“I do a lot of work with nutrition and pregnancy,” Vonnahme explained. “Many faculty members at NDSU’s animal sciences department are very interested in what moms eat and how that impacts the babies. We know an animal’s growth trajectory and their ability to thrive begin very, very early.”

Vonnahme’s most recent research uses Doppler ultrasonography to study the placenta, an organ that connects the developing fetus to the uterine wall of the mother. The technology uses reflected sound waves to measure blood flow and supply.

“The placenta, to me, is the most beautiful organ because it’s a baby’s lungs and stomach. It supplies oxygen and nutrients while it takes away waste. It is the conduit between mom and baby,” said Vonnahme, who is a former co-director of the NDSU Center for Nutrition and Pregnancy. “In sheep and cattle, we’re studying how a mom’s diet affects that blood flow. We want to know how we can set up a healthy placenta earlier.”

According to Vonnahme, researchers know a great deal about nutritional needs for agriculture animals, such as how much amino acid or fat content is necessary in the diet. But, there is always more to learn.

“In the livestock industry, we want the females to be highly reproductive. On the other side of things, are we creating a healthy product? Our livestock animals can spend anywhere from 25 percent to 50 percent of their lives inside the uterus, so it’s really important to feed them well before they hit the ground,” said Vonnahme, who earned her bachelor’s degree at Iowa State University, master’s degree from Oklahoma State University and doctorate in reproductive biology at the University of Wyoming.

Vonnahme joined NDSU in a post-doctoral position during 2003 and became a faculty member one year later. Her vita lists 98 peer-reviewed publications, 191 abstracts, 54 proceedings, two book chapters and one patent. In 2008, she received the Earl and Dorothy Foster Excellence of Teaching Award from the NDSU College of Agriculture, Food Systems and Natural Resources. The American Society of Animal Science recognized Vonnahme in 2011 with the Early Career Achievement Award. She also is a member of Gravida, an international research network of research scientists concentrating on the biology of growth and development.

When Vonnahme was an undergraduate student, taking part in a research project sparked her interest to go on to graduate school. Because of that personal impactful experience, she likes to get undergraduates involved in her research activities.

“There are things I get to see routinely that the undergraduates are just discovering for the first time. That is so special to see — and that is why I don’t think I will ever get tired of teaching,” Vonnahme said. “My graduate students are amazing, too. They come from all walks of life, but have one similar goal — to learn more about reproductive physiology. For those who want to do Extension work, I pair them with one of our Extension agents; and for those who want a career in research, they get opportunities to develop new technologies and design new projects.”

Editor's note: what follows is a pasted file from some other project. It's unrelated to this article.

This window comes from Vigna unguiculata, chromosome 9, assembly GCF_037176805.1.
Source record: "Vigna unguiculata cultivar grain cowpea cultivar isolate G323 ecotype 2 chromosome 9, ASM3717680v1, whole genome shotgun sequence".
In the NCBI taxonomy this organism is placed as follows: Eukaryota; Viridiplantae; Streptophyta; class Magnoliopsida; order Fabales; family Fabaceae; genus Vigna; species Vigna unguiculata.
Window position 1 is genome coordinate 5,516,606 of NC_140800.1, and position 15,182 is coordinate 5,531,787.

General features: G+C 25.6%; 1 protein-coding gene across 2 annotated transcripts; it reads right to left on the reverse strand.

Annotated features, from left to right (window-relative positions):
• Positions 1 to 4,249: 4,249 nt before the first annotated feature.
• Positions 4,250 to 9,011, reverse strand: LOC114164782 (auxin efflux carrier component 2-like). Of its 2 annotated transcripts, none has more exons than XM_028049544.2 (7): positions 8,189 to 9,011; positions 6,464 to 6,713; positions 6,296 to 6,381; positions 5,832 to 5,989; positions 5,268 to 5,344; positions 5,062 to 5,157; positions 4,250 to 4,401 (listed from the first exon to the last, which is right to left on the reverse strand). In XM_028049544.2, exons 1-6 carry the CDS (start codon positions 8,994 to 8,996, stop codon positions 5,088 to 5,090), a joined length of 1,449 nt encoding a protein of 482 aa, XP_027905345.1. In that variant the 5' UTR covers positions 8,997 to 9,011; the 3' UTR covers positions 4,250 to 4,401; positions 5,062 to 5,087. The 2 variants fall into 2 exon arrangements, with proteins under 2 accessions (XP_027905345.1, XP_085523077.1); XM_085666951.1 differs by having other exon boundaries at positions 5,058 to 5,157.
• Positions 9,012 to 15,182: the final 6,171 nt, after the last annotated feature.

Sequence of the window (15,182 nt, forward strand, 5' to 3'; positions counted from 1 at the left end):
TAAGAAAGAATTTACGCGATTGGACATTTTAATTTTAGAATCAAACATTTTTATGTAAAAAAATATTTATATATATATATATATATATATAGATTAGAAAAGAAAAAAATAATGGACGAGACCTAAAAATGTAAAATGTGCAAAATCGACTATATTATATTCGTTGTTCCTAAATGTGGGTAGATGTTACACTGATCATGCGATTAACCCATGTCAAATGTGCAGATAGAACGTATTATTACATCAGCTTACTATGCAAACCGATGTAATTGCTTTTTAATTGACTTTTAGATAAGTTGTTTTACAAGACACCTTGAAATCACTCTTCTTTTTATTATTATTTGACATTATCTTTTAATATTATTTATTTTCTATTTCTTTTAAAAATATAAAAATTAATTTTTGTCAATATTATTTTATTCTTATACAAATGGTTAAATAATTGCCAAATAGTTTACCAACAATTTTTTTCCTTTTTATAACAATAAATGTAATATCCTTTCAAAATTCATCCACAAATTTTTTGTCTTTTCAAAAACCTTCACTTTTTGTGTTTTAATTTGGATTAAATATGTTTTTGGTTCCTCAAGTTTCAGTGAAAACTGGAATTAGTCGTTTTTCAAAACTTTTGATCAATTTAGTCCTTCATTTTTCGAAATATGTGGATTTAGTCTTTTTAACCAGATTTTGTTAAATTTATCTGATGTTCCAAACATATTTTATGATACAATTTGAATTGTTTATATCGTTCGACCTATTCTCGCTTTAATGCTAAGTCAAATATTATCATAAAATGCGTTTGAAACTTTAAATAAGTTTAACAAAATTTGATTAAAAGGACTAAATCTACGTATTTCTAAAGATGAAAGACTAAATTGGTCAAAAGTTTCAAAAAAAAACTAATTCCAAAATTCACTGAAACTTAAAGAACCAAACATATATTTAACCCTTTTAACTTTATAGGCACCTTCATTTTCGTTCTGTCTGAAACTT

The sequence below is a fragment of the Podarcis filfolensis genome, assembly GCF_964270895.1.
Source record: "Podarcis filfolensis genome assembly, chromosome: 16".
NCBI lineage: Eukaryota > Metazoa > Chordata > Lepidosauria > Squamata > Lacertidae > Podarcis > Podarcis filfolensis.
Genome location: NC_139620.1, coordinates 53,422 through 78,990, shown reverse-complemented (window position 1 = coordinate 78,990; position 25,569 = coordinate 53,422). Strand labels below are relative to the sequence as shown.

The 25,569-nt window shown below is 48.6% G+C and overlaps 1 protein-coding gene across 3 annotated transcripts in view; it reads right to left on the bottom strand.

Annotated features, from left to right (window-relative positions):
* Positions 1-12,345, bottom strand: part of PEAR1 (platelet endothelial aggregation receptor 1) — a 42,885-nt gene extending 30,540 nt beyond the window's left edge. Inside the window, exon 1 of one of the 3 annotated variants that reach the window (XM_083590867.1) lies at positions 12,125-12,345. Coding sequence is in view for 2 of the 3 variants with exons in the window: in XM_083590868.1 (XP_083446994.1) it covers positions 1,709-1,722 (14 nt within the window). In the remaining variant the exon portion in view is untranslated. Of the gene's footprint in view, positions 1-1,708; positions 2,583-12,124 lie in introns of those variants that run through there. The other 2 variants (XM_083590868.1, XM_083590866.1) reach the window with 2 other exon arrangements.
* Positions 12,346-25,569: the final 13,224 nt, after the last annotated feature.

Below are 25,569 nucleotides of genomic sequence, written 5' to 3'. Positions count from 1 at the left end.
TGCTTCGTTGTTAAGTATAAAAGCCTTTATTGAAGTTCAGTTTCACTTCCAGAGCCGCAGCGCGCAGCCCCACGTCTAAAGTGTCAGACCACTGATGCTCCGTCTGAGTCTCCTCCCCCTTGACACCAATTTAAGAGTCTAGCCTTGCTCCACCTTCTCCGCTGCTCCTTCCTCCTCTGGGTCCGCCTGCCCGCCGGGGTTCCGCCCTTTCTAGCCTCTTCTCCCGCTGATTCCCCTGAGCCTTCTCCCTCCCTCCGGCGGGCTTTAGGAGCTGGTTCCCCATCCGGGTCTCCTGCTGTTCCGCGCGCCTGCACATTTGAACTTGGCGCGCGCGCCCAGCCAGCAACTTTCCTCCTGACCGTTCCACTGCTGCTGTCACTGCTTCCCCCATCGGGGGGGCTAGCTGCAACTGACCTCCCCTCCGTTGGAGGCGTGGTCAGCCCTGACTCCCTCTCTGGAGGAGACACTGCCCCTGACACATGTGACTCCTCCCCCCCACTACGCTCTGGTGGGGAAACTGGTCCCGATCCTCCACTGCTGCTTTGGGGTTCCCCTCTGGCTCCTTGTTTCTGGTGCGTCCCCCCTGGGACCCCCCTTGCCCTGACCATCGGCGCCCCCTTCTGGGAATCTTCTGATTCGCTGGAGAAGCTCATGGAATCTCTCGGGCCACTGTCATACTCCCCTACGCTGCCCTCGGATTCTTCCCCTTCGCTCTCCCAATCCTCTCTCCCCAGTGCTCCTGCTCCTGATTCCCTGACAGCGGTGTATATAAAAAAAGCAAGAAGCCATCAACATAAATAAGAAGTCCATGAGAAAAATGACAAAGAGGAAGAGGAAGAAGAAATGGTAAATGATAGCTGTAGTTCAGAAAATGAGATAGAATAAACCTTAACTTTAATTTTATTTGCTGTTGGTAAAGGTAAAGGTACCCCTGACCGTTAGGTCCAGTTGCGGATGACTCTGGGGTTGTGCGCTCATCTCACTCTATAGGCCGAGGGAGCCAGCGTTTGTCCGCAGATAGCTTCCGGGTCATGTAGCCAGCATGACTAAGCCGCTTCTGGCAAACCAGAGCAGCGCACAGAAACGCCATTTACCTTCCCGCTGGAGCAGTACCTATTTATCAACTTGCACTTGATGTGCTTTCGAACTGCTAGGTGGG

Vonnahme’s research, while technical in nature, has many practical applications and she is a regular speaker at meetings of regional livestock producers, where she often discusses what supplements can help animal pregnancies at risk. Her comments are especially requested in times of drought or when there isn’t much forage on the rangeland.

Another factor suggests her research may have an even broader impact in the years ahead.

“There is a parallel world where a lot of this research can be applied to human health,” Vonnahme said. “Sometimes our animal models, especially research in sheep, are or can be used in human medicine.”

Vonnahme’s research is funded, in part, through Agriculture and Food Research Initiative Competitive Grants numbers 2005-35206-15281, 2009-65203-05812 and 2009-35206-05276 from the USDA National Institute of Food and Agriculture, as well as National Science Foundation grant HRD-0811239.


December Science Cafe Looks at Nostalgia l 11/29/2013

November 29, 2013 – Fargo, N.D. – Nostalgia was for centuries considered a psychological disease and an unhealthy fixation that prevented people from living in the present. However, an NDSU psychologist has uncovered evidence that nostalgia can help people live healthier lives.

Clay Routledge, NDSU professor of psychology, will discuss his research at the December Science Café titled “The Power of the Past: How Nostalgia Improves Our Psychological and Social Health.”

The event is scheduled for Tuesday, Dec. 10 at 7 p.m. in Stokers Basement, Hotel Donaldson in Fargo. It’s free and open to the public.

“Nostalgia benefits us is a number of surprising ways,” Routledge said. “Nostalgia is not just a fun distraction, it is an important part of our mental lives.” Routledge’s presentation will highlight the history of nostalgia and describe new studies indicating nostalgia makes people feel happy, loved, meaningful, young at heart, energized, charitable and optimistic about the future.

NDSU is recognized as one of the nation’s top 108 public and private universities by the Carnegie Commission on Higher Education.


Valspar Foundation and NDSU Announce Coatings Scholarships and Student Research Program l 11/20/2013